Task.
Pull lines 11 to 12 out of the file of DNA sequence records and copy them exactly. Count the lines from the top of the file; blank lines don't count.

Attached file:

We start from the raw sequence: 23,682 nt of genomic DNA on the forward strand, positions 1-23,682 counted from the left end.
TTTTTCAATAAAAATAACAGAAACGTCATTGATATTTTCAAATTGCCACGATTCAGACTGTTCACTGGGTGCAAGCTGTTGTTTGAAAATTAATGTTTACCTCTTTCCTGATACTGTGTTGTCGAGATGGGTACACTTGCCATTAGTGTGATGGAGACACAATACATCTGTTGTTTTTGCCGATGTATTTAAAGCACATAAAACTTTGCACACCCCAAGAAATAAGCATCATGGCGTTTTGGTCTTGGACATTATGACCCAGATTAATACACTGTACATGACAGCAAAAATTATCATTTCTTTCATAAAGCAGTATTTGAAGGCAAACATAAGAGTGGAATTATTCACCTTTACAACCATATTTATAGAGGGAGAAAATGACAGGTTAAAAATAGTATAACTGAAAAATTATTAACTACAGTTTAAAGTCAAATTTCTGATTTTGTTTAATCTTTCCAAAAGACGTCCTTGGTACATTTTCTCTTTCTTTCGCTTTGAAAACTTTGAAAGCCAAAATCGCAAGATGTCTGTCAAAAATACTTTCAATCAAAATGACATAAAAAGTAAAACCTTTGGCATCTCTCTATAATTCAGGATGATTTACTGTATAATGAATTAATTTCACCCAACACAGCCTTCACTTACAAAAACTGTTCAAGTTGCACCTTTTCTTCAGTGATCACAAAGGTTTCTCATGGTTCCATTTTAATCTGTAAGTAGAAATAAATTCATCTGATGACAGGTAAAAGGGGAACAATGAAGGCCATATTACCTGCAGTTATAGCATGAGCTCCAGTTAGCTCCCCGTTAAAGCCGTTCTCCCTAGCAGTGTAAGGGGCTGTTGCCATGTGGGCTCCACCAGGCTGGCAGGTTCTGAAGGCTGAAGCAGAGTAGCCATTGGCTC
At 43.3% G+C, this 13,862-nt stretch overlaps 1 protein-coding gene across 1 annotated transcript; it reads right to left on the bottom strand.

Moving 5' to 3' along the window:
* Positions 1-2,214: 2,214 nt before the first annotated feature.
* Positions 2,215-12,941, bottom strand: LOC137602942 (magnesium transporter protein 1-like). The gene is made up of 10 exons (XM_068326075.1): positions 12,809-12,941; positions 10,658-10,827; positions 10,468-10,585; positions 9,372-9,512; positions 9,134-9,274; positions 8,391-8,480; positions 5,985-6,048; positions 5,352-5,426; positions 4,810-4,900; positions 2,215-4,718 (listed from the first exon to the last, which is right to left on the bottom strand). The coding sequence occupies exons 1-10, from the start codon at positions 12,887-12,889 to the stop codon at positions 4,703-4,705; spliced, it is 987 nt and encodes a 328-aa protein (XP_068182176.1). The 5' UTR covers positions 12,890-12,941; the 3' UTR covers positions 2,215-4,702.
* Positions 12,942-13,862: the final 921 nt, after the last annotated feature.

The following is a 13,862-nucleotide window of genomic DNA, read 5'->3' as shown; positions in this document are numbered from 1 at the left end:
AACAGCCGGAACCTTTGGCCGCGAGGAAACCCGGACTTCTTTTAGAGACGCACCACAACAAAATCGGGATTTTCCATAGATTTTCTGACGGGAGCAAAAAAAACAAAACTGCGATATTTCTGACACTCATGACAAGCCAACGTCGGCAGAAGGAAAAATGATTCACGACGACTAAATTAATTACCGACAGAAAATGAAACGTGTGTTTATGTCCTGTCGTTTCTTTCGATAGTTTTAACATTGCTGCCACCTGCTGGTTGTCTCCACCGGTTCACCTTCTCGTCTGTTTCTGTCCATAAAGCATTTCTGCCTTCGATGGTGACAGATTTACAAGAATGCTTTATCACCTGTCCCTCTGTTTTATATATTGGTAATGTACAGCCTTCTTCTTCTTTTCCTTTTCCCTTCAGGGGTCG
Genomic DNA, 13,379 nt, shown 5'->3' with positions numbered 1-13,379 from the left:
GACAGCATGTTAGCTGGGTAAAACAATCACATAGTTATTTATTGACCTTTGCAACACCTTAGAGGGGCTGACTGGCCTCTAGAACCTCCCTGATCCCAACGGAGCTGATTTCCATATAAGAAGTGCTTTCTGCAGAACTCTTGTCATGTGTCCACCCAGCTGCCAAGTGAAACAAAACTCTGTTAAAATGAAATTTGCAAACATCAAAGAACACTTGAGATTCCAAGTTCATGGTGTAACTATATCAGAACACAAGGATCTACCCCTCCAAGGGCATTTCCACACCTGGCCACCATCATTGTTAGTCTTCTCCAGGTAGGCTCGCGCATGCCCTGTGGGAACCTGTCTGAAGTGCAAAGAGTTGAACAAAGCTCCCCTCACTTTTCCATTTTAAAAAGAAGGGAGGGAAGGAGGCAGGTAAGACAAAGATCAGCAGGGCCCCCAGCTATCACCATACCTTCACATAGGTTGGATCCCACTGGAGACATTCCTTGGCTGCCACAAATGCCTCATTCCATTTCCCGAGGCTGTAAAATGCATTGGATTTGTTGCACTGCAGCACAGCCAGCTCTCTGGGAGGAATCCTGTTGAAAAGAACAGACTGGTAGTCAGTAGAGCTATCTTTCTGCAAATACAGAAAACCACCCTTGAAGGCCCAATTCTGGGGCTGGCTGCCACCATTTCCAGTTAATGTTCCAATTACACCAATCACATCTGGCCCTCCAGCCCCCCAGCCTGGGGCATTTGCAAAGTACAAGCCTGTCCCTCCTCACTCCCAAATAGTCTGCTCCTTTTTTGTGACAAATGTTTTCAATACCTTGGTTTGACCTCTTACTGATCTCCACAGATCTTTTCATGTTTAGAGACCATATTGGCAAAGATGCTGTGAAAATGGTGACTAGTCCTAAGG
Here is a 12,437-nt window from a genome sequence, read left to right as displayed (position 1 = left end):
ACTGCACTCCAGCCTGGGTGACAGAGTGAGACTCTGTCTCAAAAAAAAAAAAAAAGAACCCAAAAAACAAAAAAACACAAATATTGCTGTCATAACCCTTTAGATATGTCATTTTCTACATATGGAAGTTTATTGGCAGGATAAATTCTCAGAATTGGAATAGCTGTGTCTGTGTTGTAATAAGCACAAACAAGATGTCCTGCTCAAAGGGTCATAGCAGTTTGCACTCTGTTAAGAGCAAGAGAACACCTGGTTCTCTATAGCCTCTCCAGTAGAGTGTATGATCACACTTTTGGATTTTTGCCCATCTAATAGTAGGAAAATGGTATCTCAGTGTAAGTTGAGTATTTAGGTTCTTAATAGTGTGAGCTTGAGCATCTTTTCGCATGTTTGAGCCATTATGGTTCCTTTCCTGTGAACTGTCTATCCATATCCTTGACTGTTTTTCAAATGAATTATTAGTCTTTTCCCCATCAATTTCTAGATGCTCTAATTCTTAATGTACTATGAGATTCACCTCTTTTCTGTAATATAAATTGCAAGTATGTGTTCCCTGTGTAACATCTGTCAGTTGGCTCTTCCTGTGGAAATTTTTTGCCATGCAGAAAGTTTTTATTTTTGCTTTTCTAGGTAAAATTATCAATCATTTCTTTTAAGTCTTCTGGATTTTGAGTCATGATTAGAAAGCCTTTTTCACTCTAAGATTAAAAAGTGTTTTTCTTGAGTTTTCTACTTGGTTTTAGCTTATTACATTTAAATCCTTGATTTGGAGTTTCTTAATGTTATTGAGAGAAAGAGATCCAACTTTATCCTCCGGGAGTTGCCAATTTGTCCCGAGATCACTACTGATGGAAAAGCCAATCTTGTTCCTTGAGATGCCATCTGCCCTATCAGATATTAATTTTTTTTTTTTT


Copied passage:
GACAGCATGTTAGCTGGGTAAAACAATCACATAGTTATTTATTGACCTTTGCAACACCTTAGAGGGGCTGACTGGCCTCTAGAACCTCCCTGATCCCAACGGAGCTGATTTCCATATAAGAAGTGCTTTCTGCAGAACTCTTGTCATGTGTCCACCCAGCTGCCAAGTGAAACAAAACTCTGTTAAAATGAAATTTGCAAACATCAAAGAACACTTGAGATTCCAAGTTCATGGTGTAACTATATCAGAACACAAGGATCTACCCCTCCAAGGGCATTTCCACACCTGGCCACCATCATTGTTAGTCTTCTCCAGGTAGGCTCGCGCATGCCCTGTGGGAACCTGTCTGAAGTGCAAAGAGTTGAACAAAGCTCCCCTCACTTTTCCATTTTAAAAAGAAGGGAGGGAAGGAGGCAGGTAAGACAAAGATCAGCAGGGCCCCCAGCTATCACCATACCTTCACATAGGTTGGATCCCACTGGAGACATTCCTTGGCTGCCACAAATGCCTCATTCCATTTCCCGAGGCTGTAAAATGCATTGGATTTGTTGCACTGCAGCACAGCCAGCTCTCTGGGAGGAATCCTGTTGAAAAGAACAGACTGGTAGTCAGTAGAGCTATCTTTCTGCAAATACAGAAAACCACCCTTGAAGGCCCAATTCTGGGGCTGGCTGCCACCATTTCCAGTTAATGTTCCAATTACACCAATCACATCTGGCCCTCCAGCCCCCCAGCCTGGGGCATTTGCAAAGTACAAGCCTGTCCCTCCTCACTCCCAAATAGTCTGCTCCTTTTTTGTGACAAATGTTTTCAATACCTTGGTTTGACCTCTTACTGATCTCCACAGATCTTTTCATGTTTAGAGACCATATTGGCAAAGATGCTGTGAAAATGGTGACTAGTCCTAAGG
Here is a 12,437-nt window from a genome sequence, read left to right as displayed (position 1 = left end):